Film review: Despite the ‘whitewashing’ allegations, Ghost in the Shell is a fantastic film

Ghost in the Shell is a visual treat that explores complex philosophical issues of identity and technology.

Ghost in the Shell

Director: Rupert Sanders

Star: Scarlett Johansson, Michael Pitt, Takeshi Kitano, Pilou Asbæk

Four stars

Producing live-action remakes of animated classics has become the latest Hollywood fad, with Disney's billion-dollar Beauty and the Beast proving just how lucrative it can be.

Ghost in the Shell was a much riskier prospect than any Disney remake, however. Adapting adult-orientated Japanese anime – or rather, the manga (comics) that inspired it – was always going to be tricky. Adding to the challenge, legions of fans were displeased by the decision to cast Scarlett Johansson in the lead role , prompting high-profile allegations of yet more Hollywood "whitewashing".

Yet objectively the film, directed by Rupert Sanders, is breathtaking and at times brilliant.

Based on Masamune Shirow’s near-future manga series, the basis for Mamoru Oshii’s 1995 cult cyberpunk anime movie, this live-action wonder is an ambitious, visually stimulating ride that explores complex philosophical issues of identity and technology.

It also expands on the mythology of the source material, drawing from additional sources, including the 2004 anime sequel Ghost in the Shell 2: Innocence and the animated TV series.

It is set in the near future in New Port City, a teaming Asian-influenced metropolis of skyscrapers, advertising hoardings and flying vehicles (the upcoming Blade Runner 2049 sequel will have its work cut out to match this).

It is also a world in which humans have embraced cybernetics, grafting upgrades into their skin to enhance their bodies with the same enthusiasm hipsters visiting tattoo parlours do.

The real advancement comes with the idea of creating a synthetic body to house human consciousness. Enter the Major, played by Johansson, a prototype cyborg designed by leading tech company Hanka Robotics. When we first meet her, she’s working for the government counterterrorism unit Section 9, run by Chief Daisuke Aramaki (cult writer-director-actor Takeshi Kitano, who has the best non-tech enhancement of all – a wedge-crop of wild grey hair).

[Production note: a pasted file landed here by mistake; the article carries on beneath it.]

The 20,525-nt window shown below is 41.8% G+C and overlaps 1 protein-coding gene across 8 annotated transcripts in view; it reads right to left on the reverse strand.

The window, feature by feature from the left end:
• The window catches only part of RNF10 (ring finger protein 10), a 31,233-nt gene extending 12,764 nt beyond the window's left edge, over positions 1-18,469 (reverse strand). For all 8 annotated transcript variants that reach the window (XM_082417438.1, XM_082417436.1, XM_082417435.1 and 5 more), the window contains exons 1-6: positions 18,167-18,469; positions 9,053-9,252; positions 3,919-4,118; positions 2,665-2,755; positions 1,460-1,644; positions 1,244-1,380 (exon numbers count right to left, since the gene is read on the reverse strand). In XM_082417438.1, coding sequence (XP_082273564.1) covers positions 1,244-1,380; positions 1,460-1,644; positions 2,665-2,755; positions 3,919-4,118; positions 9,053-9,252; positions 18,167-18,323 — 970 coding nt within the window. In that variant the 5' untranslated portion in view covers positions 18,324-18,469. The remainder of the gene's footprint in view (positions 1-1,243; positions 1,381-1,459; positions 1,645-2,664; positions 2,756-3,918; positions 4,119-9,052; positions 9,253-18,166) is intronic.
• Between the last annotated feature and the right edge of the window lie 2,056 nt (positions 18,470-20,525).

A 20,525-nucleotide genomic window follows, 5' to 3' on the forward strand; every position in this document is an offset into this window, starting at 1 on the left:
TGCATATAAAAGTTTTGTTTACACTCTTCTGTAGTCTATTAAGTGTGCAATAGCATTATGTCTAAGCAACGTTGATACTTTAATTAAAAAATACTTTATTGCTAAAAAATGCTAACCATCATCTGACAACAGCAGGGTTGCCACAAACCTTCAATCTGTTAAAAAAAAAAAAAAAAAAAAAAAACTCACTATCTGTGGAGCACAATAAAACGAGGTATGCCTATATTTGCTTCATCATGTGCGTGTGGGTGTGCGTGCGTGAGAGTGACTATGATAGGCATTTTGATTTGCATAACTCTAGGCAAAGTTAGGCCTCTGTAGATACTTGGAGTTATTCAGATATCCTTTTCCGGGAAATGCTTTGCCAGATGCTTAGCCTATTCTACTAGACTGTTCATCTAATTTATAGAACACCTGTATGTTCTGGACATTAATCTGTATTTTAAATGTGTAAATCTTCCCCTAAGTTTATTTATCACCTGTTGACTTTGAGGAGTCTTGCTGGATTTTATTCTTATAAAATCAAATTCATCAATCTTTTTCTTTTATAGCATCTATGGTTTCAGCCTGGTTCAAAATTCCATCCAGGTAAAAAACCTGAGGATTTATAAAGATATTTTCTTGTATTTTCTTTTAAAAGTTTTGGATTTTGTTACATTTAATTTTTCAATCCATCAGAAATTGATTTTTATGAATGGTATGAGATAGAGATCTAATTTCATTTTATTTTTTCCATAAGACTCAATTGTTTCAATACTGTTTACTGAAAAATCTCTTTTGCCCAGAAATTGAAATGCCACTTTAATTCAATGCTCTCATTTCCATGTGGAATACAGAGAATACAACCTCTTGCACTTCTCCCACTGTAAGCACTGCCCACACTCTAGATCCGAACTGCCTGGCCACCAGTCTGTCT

The plot kicks into gear when a terrorist with a grievance against Hanka begins to wage war against the company – but Ghost in the Shell is more inward-looking.

The Major has been experiencing internal glitches, despite reassurances from her creator, Dr Ouelet (Juliette Binoche). Inevitably, her encounter with the terrorist – a hooded figure called Kuze, played with real swagger by Michael Pitt – leads the Major to question her own existence.

Despite the outcry over her casting, Johansson is in many ways perfect for the role – one that feels like a companion piece to the female alien she played in Jonathan Glazer's unsettling Under the Skin.

Sanders also gets kudos for hiring Kitano, who only speaks his lines in Japanese.

But as much as they impress, it is hard not to be distracted by the sheer beauty of the film’s world-building. Every frame is bursting with life, as digital displays, posters and adverts flash before your eyes.

The fight scenes are more prosaic, feeling a little too overfamiliar – and the film loses momentum in the final third – with the so-called “spider tank” sequence in the finale something of a disappointment.

But this is still a hugely credible work. British-born Sanders, who previously made the mediocre revisionist fairy tale Snow White and the Huntsman, deserves applause for his devotion to the original. He is a true fan and it shows.